Hunter S. Thompson | Critical Review by Maureen Freely

This literature criticism consists of approximately 4 pages of analysis & critique of Hunter S. Thompson.
This section contains 802 words
(approx. 3 pages at 300 words per page)
Buy the Critical Review by Richard Bernstein

Critical Review by Maureen Freely

SOURCE: "Rum Days, Acid Nights," in The Observer Review, No. 10607, February 5, 1995, p. 22.

In the following review, Freely discusses Thompson's Better Than Sex and Paul Perry's unauthorized biography of Thompson and asserts that the gonzo journalist has lost his edge.

When Peter Cook died, his friends kept apologising for his best comic acts not seeming so shocking anymore. You had to understand how strict the conventions were, and what an exhilarating shock it was to see him break them. To appreciate Hunter S Thompson's humour, as is clear from Better Than Sex, you also have to put yourself bak 20 years and remember just how much reverence the silent majority had then for people in office, and just how much faith in the redemptive powers of the party animal.

'Getting assigned to cover Nixon,' said Thompson while covering the '72 election campaign, was 'like being sentenced to six months in a Holiday Inn.' He preferred Wallace: 'The air was electric even before he started talking, and by the time he was five or six minutes into his spiel I had a sense that the bastard had somehow levitated himself and was hovering over us. It reminded me of a Janis Joplin concert.' His political allies were much harder to bear. Of Hubert Humphrey he said: 'He looks like he died in 1959 and has been frozen over ever since.' His least favourite was Ed Muskie, a 'mushmouth, middle-of-the-road compromiser', with staffers so fat that they had to be helped out of cars and lifts.

Like so many pioneers of the New, but now middle-aged, Journalism, Hunter S Thompson has never given much importance to fact and abhorred objectivity. The point of writing about current events was to explain what they did to his head. If he walked into a situation that was already stranger than fiction and acted badly to make things worse, the story only improved. And if his consciousness was altered by other substances, then so much the better. When he set out to research Fear and Loathing in Las Vegas, he claims to have packed 'two bags of grass, 75 pellets of mescalin, five sheets of high-powered blotter acid, a salt shaker half full of cocaine, and a whole galaxy of multi-coloured uppers, downers, screamers, laughers … and also a quart of tequila, a quart of rum, a case of Budweiser, a pint of raw ether and two dozen amyls.'

Paul Perry's unauthorised but worryingly deadpan biography suggests that there is not much space between the real man and the self-made caricature. He was a troublemaker and practical joker even when he was a Louisville schoolboy. His first job in journalism was as a copyboy at Time magazine, but he quit when they refused to see him as foreign correspondent material.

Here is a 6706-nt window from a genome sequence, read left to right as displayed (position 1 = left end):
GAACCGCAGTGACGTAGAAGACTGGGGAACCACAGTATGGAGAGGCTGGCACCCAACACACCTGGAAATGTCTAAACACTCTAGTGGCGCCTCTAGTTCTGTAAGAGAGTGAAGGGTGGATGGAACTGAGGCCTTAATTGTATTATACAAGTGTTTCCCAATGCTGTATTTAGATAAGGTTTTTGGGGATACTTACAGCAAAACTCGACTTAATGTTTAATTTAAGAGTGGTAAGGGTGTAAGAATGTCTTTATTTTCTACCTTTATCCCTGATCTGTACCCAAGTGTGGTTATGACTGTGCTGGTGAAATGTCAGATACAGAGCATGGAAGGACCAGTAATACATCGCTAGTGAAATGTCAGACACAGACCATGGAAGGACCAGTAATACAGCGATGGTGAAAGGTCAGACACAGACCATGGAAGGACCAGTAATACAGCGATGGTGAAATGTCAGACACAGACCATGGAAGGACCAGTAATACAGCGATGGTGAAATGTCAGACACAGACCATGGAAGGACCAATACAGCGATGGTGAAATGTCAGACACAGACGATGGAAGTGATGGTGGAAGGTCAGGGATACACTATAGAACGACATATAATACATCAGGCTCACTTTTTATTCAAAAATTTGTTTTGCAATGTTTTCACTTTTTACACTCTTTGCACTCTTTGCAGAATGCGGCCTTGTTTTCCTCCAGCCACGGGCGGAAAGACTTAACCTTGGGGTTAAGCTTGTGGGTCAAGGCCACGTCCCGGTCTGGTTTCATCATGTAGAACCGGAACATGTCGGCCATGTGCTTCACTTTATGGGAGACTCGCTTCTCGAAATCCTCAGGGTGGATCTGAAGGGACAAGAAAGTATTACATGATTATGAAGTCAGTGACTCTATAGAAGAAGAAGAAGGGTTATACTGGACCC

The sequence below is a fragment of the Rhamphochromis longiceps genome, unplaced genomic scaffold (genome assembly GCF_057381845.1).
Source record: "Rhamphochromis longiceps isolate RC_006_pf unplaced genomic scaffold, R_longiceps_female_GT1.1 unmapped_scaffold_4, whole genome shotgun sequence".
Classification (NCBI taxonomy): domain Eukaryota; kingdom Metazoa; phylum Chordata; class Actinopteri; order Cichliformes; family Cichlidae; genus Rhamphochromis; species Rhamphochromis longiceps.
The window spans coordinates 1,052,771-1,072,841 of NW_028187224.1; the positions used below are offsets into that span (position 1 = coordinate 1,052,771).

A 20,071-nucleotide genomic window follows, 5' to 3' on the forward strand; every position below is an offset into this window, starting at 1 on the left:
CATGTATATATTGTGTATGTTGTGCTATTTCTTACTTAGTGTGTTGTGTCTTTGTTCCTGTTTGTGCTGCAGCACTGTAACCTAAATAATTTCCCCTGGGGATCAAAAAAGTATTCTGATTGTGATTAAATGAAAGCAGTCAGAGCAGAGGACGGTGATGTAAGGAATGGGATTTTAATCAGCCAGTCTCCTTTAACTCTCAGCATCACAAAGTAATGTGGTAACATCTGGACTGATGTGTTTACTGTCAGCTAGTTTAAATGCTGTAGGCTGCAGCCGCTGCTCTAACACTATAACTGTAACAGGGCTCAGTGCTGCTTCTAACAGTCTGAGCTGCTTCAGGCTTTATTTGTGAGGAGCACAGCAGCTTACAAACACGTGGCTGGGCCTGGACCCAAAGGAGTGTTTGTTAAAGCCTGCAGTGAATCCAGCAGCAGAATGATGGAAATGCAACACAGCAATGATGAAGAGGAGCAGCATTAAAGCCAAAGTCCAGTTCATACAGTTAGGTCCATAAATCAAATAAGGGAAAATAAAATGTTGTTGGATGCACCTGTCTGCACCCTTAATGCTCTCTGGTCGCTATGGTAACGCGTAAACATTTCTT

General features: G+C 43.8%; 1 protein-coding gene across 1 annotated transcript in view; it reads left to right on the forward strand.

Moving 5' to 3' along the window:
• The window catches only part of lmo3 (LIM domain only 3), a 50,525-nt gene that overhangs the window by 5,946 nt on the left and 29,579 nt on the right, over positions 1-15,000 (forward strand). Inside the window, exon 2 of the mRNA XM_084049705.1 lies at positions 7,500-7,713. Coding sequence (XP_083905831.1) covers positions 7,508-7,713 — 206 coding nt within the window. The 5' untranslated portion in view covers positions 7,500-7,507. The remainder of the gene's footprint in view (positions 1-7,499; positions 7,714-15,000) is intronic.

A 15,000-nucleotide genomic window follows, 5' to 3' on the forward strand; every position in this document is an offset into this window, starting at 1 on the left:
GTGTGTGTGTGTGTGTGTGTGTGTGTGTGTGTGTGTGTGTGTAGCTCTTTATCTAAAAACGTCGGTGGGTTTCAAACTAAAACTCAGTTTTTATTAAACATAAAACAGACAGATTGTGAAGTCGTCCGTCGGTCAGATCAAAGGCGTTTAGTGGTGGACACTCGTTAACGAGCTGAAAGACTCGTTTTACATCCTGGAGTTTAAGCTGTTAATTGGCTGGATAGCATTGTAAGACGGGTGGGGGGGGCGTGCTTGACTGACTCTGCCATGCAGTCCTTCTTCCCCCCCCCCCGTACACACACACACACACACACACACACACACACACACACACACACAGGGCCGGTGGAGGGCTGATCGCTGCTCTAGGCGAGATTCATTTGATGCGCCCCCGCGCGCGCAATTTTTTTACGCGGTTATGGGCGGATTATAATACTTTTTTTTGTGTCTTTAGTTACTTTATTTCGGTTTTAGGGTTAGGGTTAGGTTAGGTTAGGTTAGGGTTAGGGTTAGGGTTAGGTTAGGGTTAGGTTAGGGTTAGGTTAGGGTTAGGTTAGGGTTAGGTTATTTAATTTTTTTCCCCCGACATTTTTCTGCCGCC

His heroes were Hemingway, Fitzgerald, Ginsberg and Kerouac—until he read The Ginger Man. He seems to have devoted the rest of his life to being the Ginger Man. He was horrible to his saintly wife. On a good day this meant cheating on her and telling her she was a bad housewife. On a bad day it meant beating her up in the presence of his publisher and then going out to Ken Kesey's place to witness a Hell's Angels' gang-bang. When she finally left him several decades too late, he was devastated, but had been on controlled-substance autopilot for too long to learn any new tricks.

Friends and fans still can't decide which drug it was that lost him his edge. He still makes plenty of money from his paint-by-numbers paranoia act, but the joy went out of it decades ago, as a quick look at Better Than Sex will show. He is too tired and emotional these days to spend much time on the trail itself: what he provides instead are the notes and faxes he wrote while watching CNN on his Colorado farm. He claims to have gone over to Clinton because of Gennifer Flowers, and then renewed his commitment after figuring out Clinton was also seeing the ghost of Marilyn Monroe. But in the end he decides Clinton is the 'Willy Loman of Generation X, a travelling salesman from Arkansas who has the loyalty of a lizard with its tail broken off and the midnight taste of a man who'd double-date with the Rev Jimmy Swaggart.'

He perks up when harking back to the good old days. He confesses to his son that he was the one who killed JFK, and recalls the bitter, farcical end of the McGovern campaign, in which a dingbat named Clinton was held responsible for losing 222 counties in Texas, terminated 'without pay, with prejudice,' and sent back to Arkansas. 'We'll never see that bastard again,' one aide is said to have said. 'He'll never work again, not in Washington.'

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This section contains 802 words
(approx. 3 pages at 300 words per page)
Buy the Critical Review by Richard Bernstein
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